With the rising demand for healthcare providers, nurse practitioners (NPs) are uniquely positioned to serve various patient populations. First, however, NPs need to choose a career specialization they feel passionate about — not just "where the jobs are."
If you enjoy working with children in a healthcare setting, you may be a fit for a career as a Pediatric Primary Care Nurse Practitioner (PNP-PC).
A Day in the Life of a PNP-PC
Children and young adults have specific health needs. So, healthcare providers must approach their medical care with a complex understanding of their age group. Children and young adults have certain nutritional needs to optimize the growing process. Puberty can be a challenge. Their brains are still developing — even past the age of 21, the standard "cap" for pediatric care.
Broadly, PNP-PCs provide well-child care (health maintenance). They work to prevent and manage pediatric illnesses and chronic conditions. More specifically, the day-to-day of a PNP-PC might include:
- Diagnosing a toddler with maladies such as an ear infection, allergy or virus
- Ordering diagnostic tests (blood labs, x-ray, MRI)
- Prescribing appropriate medications — and advising parents/caregivers on medication safety
- Performing school physicals and administering immunizations
- Talking to teens about nutritional habits
- Providing guidance surrounding potential mental health issues (like depression/anxiety, eating disorders or self-harm)
The National Association of Pediatric Nurse Practitioners (NAPNAP) reports that its members spend up to 20 minutes with each patient. This amount of time allows PNP-PCs to complete comprehensive assessments and have meaningful conversations with parents and caregivers.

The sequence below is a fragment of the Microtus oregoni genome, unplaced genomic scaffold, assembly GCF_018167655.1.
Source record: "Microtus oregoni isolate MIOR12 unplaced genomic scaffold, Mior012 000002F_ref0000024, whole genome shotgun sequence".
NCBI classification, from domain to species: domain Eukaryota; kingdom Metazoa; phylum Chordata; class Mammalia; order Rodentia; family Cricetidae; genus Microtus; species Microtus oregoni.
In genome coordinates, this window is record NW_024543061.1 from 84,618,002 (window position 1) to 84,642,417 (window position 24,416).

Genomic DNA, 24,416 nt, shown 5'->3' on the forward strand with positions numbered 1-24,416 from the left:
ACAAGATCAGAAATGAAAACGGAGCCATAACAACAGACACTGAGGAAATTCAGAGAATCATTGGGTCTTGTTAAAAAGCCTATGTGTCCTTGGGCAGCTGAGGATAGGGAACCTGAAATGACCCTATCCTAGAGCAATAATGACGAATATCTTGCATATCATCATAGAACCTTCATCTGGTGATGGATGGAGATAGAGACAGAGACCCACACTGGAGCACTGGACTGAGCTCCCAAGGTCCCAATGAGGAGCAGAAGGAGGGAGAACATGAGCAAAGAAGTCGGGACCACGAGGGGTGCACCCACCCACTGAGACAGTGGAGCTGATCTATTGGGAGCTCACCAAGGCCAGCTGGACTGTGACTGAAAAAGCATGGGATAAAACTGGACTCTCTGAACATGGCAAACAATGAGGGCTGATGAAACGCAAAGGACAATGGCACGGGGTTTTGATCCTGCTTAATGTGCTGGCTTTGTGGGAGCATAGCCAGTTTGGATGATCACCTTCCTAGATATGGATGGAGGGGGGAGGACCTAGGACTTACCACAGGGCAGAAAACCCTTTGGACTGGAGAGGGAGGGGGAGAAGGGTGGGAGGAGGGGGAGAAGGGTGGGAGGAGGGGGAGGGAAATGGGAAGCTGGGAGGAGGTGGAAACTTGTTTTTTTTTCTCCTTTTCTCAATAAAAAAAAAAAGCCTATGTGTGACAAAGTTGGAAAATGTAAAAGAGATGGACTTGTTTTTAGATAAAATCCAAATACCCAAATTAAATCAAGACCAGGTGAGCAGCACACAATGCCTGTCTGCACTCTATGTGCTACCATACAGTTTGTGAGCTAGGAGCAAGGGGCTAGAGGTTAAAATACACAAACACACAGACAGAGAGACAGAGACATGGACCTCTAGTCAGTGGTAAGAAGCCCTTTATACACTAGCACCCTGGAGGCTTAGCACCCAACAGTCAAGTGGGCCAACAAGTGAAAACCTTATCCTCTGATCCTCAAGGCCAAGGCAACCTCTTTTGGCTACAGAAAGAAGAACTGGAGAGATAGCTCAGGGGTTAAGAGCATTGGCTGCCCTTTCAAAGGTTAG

Healthcare Settings Where PNP-PCs Practice
With the robust knowledge and expertise required of PNP-PCs, they can work in a variety of care settings. A few examples include hospitals, pediatric offices, urgent care centers, specialty clinics, public health facilities and schools.
The PNP-PC's role is not to be confused with PNPs who work in acute care (PNP-AC), where the focus is on pediatric patients with acute, complex, critical and chronic illnesses. These professionals typically work in hospitals, intensive care units, subspecialty clinics, emergency departments and sometimes the patient's home.
Foundational Characteristics of Successful PNP-PCs
As is the case for any worker within healthcare — from registered nurses (RNs) to doctors of medicine (MDs) — there are certain skills and competencies PNP-PCs need to succeed. The following represent characteristics PNP-PCs should continue to hone throughout their careers:
- Critical thinking
- Focus and attention to detail
- Communication (both with patients/parents and team members)
- Effective leadership and collaboration
Equally as important is understanding how to identify non-verbal cues in both patients and parents. This applies both clinically and from a safety perspective.
For example, a young child may complain of a stomachache, but the underlying cause might be mounting anxiety. If a parent avoids eye contact when explaining an injury or bruises, or is evasive in their responses, it could indicate potential child abuse. Of course, situations involving abuse must be thoroughly vetted before making any sort of formal report.
Prospective Career Opportunities
Once a PNP-PC has gone through their education and earned the appropriate certifications, lucrative opportunities await. ZipRecruiter reports the average annual pay for a PNP-PC in the United States is $103,873 a year. However, in some settings, annual salaries can be as high as $195,000.
With any position, salary depends on skill level, geographical location and years of experience.
Caring for the pediatric population is not just rewarding; it's also a highly viable career path. As a PNP-PC, you will be equipped to help combat the increasing needs of the healthcare industry.
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